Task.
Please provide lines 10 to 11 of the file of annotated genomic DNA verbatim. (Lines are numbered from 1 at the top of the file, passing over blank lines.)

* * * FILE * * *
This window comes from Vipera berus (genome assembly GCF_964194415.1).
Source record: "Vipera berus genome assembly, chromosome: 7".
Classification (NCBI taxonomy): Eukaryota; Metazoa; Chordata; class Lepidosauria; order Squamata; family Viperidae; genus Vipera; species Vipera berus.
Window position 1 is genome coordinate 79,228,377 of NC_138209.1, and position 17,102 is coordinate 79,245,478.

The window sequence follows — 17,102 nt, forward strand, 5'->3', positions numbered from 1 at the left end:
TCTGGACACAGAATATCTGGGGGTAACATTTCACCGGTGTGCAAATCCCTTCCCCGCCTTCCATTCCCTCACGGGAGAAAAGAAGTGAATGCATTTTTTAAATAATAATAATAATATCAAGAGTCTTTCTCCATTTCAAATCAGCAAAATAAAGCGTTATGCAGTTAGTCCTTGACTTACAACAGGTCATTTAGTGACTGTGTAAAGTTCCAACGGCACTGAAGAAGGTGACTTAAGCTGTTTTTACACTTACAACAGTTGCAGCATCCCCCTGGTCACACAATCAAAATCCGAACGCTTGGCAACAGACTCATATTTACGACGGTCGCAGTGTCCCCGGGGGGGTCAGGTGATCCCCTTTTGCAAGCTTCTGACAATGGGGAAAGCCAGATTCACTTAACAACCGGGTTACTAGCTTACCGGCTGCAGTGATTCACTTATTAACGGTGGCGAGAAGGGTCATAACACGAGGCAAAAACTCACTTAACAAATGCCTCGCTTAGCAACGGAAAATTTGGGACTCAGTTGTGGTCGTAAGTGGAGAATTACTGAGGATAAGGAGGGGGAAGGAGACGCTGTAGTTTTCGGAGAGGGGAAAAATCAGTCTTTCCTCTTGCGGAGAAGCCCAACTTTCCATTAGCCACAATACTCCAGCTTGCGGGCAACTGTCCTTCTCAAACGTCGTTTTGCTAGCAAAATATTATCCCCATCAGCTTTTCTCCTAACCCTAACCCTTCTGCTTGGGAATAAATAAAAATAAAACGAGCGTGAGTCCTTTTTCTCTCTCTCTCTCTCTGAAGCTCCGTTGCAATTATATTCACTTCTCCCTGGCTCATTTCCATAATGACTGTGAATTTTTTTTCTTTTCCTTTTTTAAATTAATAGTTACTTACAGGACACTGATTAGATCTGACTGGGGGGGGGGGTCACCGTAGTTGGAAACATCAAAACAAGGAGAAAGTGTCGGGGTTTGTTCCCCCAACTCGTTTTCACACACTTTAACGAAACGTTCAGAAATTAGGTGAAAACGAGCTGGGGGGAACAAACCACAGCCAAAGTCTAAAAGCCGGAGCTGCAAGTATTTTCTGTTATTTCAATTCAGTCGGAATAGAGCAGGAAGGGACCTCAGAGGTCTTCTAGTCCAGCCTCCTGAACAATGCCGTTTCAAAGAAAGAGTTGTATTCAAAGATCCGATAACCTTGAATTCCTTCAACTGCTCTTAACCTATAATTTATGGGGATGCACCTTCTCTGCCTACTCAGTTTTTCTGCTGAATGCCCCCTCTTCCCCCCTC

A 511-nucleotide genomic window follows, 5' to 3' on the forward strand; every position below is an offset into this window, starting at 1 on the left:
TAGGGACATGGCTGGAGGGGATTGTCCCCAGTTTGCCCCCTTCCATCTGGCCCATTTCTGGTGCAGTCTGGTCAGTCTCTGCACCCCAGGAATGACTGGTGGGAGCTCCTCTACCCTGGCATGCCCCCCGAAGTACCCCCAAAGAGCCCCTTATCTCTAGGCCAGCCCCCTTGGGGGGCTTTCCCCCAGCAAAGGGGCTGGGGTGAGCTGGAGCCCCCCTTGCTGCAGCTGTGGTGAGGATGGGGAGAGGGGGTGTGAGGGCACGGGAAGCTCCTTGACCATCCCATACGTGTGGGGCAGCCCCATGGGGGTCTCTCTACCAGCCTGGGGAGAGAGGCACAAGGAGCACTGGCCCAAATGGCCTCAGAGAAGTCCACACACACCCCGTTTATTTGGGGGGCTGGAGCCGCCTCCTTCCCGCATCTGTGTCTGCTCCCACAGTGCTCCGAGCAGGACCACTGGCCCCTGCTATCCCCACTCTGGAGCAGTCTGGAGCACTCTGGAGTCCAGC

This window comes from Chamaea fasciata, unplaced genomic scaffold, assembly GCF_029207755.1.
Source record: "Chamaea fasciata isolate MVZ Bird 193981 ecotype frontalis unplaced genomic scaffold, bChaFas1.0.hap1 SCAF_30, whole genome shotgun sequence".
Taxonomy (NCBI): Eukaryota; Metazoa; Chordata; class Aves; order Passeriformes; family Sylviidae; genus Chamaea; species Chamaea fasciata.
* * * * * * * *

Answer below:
Source record: "Chamaea fasciata isolate MVZ Bird 193981 ecotype frontalis unplaced genomic scaffold, bChaFas1.0.hap1 SCAF_30, whole genome shotgun sequence".
Taxonomy (NCBI): Eukaryota; Metazoa; Chordata; class Aves; order Passeriformes; family Sylviidae; genus Chamaea; species Chamaea fasciata.